4. Review all results prior to discharge
      1. Tests, Imaging and EKGs should be reviewed in real-time as they are returned
    5. List for the patient which labs are pending and how they should obtain those results (e.g. follow-up clinic)
      1. Ordering provider is ultimately responsible for tests results
      2. Employ a consistent system for tests resulted after discharge from emergency department or hospital
      3. Contact a patient with critical results immediately
        1. Ask police for assistance to go to home if unable to contact patient
  9. Diagnosis
    1. Avoid specific, benign diagnoses when the diagnosis is unclear
      1. Example: Diagnose RLQ Abdominal Pain instead of Gastroenteritis
      2. Benign diagnoses may confer false reassurance and dissuade prompt return for worsening
  10. Discharge Instructions
    1. See Discharge Instructions
    2. Give written Discharge Instructions, review with patient, and document the discussion
    3. Discuss pending results and the need for follow-up
    4. Arrange scheduled follow-up
  11. Transfers (EMTALA)
    1. All patients, regardless of ability to pay, are entitled a medical screening examination and stabilization measures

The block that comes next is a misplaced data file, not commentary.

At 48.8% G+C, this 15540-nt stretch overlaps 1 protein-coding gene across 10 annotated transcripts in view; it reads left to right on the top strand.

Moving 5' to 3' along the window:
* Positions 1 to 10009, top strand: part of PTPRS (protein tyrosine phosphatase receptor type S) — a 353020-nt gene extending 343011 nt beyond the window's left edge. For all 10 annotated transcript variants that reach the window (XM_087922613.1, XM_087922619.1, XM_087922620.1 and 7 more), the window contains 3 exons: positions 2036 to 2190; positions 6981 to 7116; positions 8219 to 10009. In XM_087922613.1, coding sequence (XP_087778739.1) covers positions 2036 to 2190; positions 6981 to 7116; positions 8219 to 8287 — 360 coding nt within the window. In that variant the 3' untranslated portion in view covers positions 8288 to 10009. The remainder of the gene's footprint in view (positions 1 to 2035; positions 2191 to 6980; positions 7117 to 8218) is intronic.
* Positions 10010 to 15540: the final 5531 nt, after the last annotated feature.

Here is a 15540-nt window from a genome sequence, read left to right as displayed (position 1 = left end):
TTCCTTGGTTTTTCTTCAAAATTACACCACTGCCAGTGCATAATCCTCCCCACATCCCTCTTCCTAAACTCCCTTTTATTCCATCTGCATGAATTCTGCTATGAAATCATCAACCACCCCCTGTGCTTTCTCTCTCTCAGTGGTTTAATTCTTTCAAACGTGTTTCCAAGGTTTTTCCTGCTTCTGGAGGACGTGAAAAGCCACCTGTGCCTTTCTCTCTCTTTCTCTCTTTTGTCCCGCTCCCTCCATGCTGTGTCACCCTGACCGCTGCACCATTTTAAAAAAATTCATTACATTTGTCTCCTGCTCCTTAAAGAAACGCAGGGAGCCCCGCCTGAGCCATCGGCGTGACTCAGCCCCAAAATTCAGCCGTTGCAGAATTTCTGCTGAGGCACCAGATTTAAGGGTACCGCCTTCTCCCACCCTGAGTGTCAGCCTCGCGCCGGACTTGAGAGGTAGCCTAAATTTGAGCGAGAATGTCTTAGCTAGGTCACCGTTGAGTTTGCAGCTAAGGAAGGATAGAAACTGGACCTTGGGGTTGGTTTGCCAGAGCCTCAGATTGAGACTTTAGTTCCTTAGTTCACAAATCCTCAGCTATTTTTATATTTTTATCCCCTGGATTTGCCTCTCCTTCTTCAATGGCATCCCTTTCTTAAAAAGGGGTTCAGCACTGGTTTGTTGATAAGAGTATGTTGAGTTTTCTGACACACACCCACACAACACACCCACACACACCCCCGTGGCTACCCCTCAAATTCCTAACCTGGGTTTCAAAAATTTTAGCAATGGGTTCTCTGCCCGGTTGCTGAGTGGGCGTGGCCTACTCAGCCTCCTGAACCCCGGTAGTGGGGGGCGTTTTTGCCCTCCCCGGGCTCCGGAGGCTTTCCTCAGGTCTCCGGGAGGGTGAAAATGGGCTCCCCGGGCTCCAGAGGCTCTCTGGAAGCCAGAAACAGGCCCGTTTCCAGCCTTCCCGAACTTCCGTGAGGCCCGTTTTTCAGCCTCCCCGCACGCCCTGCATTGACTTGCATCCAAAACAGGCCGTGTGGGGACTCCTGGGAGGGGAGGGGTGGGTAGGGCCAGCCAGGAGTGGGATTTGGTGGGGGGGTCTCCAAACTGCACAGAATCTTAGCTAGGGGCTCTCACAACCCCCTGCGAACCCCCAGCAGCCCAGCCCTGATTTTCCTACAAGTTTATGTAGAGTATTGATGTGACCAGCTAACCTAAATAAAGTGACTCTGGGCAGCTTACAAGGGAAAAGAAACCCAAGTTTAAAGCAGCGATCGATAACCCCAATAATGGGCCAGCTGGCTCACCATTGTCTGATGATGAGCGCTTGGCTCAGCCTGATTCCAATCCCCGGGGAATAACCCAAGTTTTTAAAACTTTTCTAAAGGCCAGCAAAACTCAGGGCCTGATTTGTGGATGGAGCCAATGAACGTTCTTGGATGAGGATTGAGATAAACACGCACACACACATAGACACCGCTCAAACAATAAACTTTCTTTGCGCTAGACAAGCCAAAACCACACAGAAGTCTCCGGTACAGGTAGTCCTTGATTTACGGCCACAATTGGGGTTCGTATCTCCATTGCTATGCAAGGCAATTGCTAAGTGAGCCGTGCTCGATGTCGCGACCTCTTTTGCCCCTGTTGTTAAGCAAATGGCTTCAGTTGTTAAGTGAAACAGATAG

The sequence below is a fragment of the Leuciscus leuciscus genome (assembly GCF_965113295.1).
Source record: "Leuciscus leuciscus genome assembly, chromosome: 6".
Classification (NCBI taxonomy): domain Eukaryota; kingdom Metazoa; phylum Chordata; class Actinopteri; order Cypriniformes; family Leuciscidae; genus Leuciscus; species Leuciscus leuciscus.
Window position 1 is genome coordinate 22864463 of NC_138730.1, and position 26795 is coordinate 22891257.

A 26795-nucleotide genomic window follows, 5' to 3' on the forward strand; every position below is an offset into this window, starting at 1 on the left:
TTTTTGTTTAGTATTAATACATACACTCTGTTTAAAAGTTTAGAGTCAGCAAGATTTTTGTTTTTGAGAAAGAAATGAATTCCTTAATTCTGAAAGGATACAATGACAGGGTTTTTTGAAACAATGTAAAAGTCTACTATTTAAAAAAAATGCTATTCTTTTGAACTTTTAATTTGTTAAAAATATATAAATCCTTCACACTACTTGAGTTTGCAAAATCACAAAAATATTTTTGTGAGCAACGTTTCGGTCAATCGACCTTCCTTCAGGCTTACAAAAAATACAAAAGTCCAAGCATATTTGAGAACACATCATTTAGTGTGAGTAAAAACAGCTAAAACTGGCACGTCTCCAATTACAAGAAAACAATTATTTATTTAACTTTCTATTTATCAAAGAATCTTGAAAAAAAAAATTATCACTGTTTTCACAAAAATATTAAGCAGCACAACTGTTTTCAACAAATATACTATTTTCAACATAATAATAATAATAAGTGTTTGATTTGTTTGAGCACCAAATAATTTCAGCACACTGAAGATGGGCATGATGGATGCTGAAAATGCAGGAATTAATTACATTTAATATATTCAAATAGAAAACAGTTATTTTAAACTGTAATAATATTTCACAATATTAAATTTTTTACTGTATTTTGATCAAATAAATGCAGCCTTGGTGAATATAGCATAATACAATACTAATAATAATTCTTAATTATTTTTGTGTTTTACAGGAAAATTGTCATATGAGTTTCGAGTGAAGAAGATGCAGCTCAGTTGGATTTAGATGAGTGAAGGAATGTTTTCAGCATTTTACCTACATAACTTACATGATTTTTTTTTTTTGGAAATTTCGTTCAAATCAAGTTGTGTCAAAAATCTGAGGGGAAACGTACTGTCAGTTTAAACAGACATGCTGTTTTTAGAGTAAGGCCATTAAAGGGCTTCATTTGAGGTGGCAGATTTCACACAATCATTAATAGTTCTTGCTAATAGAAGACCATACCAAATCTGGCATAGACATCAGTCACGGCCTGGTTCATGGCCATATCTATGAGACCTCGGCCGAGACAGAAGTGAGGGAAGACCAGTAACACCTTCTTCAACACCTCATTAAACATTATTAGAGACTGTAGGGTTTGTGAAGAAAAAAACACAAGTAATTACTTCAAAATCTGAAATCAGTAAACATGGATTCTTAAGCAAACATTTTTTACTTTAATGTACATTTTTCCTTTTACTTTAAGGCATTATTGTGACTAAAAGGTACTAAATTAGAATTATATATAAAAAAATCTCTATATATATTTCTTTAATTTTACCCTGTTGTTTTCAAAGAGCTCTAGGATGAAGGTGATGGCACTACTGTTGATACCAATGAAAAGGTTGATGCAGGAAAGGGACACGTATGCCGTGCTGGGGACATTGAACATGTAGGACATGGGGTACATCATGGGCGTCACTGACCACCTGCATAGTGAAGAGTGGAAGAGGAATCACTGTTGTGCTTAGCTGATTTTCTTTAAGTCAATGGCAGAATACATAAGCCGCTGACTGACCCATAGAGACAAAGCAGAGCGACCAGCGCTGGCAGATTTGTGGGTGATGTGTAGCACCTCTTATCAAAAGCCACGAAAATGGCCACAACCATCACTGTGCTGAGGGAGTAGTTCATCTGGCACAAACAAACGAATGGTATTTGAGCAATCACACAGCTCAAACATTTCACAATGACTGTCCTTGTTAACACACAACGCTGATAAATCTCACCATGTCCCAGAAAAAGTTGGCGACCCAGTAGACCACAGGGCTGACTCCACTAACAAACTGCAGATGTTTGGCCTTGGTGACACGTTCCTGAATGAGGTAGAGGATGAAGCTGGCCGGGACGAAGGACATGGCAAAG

1. Physicians on call for this purpose cannot refuse to see the patient
    2. Patients can request to be transferred to another facility
    3. Stable patients may be transferred to any facility
    4. Unstable Patients may only be transferred to a higher level of care
      1. Accepting higher level of care facility cannot refuse transfer if services are available
  12. Early departures from care (high risk)
    1. See Against Medical Advice
    2. See Medical Elopement (and wandering)
    3. See Decision-Making Capacity
    4. Document AMA discussion, including reason for departure (quote patient where possible)
    5. Document Clinical Sobriety and decision making capacity
  13. Medical residents
    1. Medical residents are held to the same standard of care as a fully-trained physician with an unrestricted license
    2. Standard of care practice by a resident assumes supervision by their faculty
  14. Risk Management notification
    1. Notify Risk Management at the time of a high risk incident
    2. Early disclosure to patients and their families per Consultation with Risk Management
  15. Apology
    1. Medical providers are not perfect and we will make mistakes regardless of stringent safeguards
    2. Apology is not an admission of fault, and can be an expression of empthy
    3. Honest and heartfelt communication with patients and their families can be therapeutic to both families and providers
    4. CARE programs (Communication, Apology and Resolution) have been developed strategies for this approach
      1. Sands in Battles and Reback (2017) Advances in Patient Safety and Medical Liability, AHRQ,
      2. Massachusetts Alliance for Communication and Resolution following Medical Injury (MACRMI)
    5. References
      1. Swaminathan and Smulowitz (2020) EM:Rap 20(10): 5-6
      2. Smulowitz (2020) BMJ Qual Saf 29(4):345-7 +PMID:31796576 [PubMed]
  • References
  1. Dorsam and Ponce (2021) Crit Dec Emerg Med 35(10): 9
  2. Henry (2013) Avoid Being Sued, EM Bootcamp, CEME
  3. Strayer in Herbert (2015) EM:Rap 15(8): 4-5
  4. Weinstock and Henry in Herbert (2014) EM:Rap 14(4): 3
  5. Weinstock, Kitrik and Clause in Herbert (2015) EM:Rap 15(1): 12-14